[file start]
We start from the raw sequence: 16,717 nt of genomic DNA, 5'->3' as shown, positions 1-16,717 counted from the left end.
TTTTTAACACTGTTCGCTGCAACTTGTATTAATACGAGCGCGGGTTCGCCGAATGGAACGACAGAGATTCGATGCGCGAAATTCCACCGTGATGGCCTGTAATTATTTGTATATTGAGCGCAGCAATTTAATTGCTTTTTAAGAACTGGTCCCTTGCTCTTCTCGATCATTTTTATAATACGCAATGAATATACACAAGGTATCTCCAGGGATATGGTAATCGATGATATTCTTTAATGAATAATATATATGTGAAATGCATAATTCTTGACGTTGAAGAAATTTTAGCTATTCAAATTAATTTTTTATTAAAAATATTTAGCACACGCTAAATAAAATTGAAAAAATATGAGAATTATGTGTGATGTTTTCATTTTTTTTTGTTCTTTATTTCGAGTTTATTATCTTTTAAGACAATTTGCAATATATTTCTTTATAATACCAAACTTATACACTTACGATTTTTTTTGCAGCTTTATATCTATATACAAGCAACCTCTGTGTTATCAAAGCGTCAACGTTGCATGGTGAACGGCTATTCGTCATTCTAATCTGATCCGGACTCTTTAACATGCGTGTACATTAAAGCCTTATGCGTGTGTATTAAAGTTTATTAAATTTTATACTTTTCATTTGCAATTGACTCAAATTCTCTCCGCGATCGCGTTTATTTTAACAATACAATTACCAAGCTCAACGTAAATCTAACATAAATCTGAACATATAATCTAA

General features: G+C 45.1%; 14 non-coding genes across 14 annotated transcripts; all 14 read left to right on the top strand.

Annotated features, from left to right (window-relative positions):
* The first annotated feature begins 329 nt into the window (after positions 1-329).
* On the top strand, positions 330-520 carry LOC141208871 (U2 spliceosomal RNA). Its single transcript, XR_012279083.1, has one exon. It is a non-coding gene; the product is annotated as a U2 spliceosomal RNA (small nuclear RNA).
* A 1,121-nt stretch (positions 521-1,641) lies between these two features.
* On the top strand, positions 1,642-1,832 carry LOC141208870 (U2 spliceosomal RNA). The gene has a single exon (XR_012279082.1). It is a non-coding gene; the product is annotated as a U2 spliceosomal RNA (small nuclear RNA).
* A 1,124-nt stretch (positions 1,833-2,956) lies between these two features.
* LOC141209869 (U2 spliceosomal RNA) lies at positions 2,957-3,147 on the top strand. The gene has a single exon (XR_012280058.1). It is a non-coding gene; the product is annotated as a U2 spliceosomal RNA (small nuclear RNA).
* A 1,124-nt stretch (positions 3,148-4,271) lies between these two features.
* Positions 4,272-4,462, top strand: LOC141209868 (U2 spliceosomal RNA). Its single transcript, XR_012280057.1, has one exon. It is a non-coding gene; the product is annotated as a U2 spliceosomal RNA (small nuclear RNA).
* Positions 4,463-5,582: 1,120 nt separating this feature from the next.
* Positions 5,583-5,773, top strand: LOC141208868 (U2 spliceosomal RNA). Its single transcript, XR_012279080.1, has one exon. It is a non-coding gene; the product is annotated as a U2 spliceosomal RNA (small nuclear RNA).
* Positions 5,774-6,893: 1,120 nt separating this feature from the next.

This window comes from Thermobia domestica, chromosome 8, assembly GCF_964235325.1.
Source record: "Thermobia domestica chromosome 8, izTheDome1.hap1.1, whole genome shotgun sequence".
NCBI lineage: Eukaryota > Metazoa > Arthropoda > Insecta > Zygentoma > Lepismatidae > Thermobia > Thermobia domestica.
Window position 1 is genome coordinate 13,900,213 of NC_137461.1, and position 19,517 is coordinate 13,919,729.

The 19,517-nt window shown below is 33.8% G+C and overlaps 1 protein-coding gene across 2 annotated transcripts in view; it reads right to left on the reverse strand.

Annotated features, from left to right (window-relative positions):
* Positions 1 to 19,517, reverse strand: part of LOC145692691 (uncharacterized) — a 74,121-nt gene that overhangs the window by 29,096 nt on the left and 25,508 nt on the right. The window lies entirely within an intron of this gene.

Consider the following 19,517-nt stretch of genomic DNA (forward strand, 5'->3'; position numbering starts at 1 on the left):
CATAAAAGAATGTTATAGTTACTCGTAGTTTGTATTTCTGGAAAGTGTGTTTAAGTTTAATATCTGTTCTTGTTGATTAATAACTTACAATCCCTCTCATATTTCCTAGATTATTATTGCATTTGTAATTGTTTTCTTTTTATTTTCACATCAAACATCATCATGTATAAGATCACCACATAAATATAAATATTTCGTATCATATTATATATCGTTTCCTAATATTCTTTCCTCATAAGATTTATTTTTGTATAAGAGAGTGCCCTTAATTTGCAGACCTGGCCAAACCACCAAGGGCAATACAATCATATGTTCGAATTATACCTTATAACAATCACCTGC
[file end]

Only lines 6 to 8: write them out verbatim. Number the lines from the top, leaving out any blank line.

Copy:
* On the top strand, positions 330-520 carry LOC141208871 (U2 spliceosomal RNA). Its single transcript, XR_012279083.1, has one exon. It is a non-coding gene; the product is annotated as a U2 spliceosomal RNA (small nuclear RNA).
* A 1,121-nt stretch (positions 521-1,641) lies between these two features.
* On the top strand, positions 1,642-1,832 carry LOC141208870 (U2 spliceosomal RNA). The gene has a single exon (XR_012279082.1). It is a non-coding gene; the product is annotated as a U2 spliceosomal RNA (small nuclear RNA).